12 Ways to Support a New Mom

Adjusting to having a new baby in the house can be difficult for the whole family. Sleepless nights and a change in routine can leave mom feeling overwhelmed and exhausted. Offering support to a family with a new baby can help them adjust to their new normal.  Often when you ask, mom isn’t able to think of the exact way she needs help.

Here are some ideas:
Stop by the store
Going to the store with newborn and possibly older children for the first time can be a daunting task. Offer to pick up a few things the family needs. This is especially easy if you will be out running errands already. Many grocery stores now offer drive through pick up. Have the family order and pay for groceries online, then pick them up and deliver them.  Helping to put them away would be an extra bonus.

Help around the house
Sweep the floor, fold laundry, vacuum, or do dishes.. Even a little bit of tidying up can make a big difference. A clean house during a time of transition can bring order to a time that feels chaotic. However, mom may prefer to clean herself. Offer to care for the baby and other children while she works on a household project.

Come when others don’t
Not all new moms are “new moms”. Families that are adding their second, third, or fourth child need help just as much as first time moms, if not more. When there are older children there is no time for resting when the baby rests.  Older children do not stop activities just because a new baby has arrived and mom and dad are tired. It can be very difficult to entertain a toddler while mom is nursing or changing diapers. Offer to take care of the older children or take care of baby so she can spend some time with her older children.

Provide a meal
Friends and family often send versatile casseroles like lasagna after the new baby is home. Try thinking outside the 13×9 pan. Why not bring the family the fixings for breakfast and lunch rather than just dinner? Stock the freezer with easy, ready to make items like pizza, pasta dishes, soups and crock pot meals. Then the family can pull something out of the freezer when they are not up for cooking. Crunched for time or don’t feel like making an extra meal? Bring the family their favorite take out or send a gift card.

Set up a train
When one meal just doesn’t cover it, set up a meal train using websites like www.signupgenius.com or www.takethemameal.com. Discuss with the family the most convenient dates and times to deliver meals and solicit friends to fill all the open spots.  Social media is a great place to recruit people you might not think to ask.

Let her shower
A new mom may feel she doesn’t have time for basic things like a shower, rest, or time to eat a meal. One of the simplest ways to help a new mom is to hold the baby and watch the other children while she eats lunch, enjoys a relaxing shower, or takes a short nap. When mom is rested, fed, and freshened up, it can really make her feel ready to take on the rest of the day.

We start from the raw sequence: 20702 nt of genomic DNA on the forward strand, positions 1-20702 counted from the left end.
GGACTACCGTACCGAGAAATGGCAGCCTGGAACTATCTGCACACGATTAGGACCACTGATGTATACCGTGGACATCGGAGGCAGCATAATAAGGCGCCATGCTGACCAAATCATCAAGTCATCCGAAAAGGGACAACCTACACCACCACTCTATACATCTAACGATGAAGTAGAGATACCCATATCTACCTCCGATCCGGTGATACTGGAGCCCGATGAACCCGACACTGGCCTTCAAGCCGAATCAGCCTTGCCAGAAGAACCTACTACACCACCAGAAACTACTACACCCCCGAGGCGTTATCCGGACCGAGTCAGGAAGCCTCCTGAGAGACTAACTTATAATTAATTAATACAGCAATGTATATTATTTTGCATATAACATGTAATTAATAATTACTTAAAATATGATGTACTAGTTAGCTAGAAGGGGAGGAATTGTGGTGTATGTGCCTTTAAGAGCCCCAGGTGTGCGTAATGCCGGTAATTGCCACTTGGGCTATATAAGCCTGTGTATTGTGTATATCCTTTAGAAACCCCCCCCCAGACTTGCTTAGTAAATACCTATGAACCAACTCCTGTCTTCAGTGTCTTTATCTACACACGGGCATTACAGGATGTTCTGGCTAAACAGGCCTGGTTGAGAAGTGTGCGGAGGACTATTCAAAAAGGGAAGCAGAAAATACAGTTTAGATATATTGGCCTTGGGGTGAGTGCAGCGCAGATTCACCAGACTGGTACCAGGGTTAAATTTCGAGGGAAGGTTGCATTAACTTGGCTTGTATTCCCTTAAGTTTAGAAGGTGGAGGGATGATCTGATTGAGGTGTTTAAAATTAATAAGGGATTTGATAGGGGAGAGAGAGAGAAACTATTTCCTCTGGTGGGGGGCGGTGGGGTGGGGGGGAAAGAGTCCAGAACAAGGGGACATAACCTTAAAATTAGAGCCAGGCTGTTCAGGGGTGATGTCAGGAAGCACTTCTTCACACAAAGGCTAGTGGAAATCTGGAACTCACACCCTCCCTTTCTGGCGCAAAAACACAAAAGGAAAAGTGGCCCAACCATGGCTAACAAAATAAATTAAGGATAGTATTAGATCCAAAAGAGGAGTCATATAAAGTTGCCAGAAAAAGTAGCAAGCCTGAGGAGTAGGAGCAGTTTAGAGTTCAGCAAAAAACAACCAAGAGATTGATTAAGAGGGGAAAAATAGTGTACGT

Help with the older kids
Show support by offering to pick up the older kids, even if it’s just for a couple hours. If you are taking your own children to the park, swing by and pick up hers for the afternoon. This gets them out of the house and gives mom a break. Driving the kids to school or activities is also a big help. Time alone with baby may be just what mom needs.

Ask about her birth story
Giving birth is a huge milestone, an experience no mom will ever forget. Every birth has a story and many times, there aren’t a lot  of chances to tell it. Ask about her birth story and listen. Becoming a mom is a joyful, stressful, awe inspiring, and life changing experience.

Bring a gift for mom
Many people bring gifts for the baby, but mom is usually the one doing all the work. Bring a snack or treat for mom to enjoy. Other great gifts are ones that pamper mom or make her feel beautiful and comfortable in her postpartum body. Lotion, perfume, a new nightgown, or slippers are some good ideas.

Don’t stay too long
Families who have newborns generally like to have company, especially if they pitch in around the house and with the kids. However, don’t overstay your welcome. New parents tire easily. Visit the family, bring a meal, and help out, but watch for clues as to when the family would like some alone time.

Take her somewhere
Mom may not be able to drive for a few weeks after birth. Offer to take her on errands or just out for coffee. Getting out of the house can do wonders for attitude.

Don’t give advice
An important tip for anyone chatting with a new mom is to listen, but don’t give advice unless you are asked. It can be frustrating and overwhelming to get unsolicited advice from everyone she bumps into.

Offer several options and see what sounds most appealing to the new mom. Any offer to help is always appreciated by a family adjusting to having a new baby in the house.

Sarah Lyons, mom of six, has learned first hand what it is like to adjust to a new baby in the house. She is so grateful for the family and friends that helped her as each baby came home and loves to return the favor to others.

Guest Contributor

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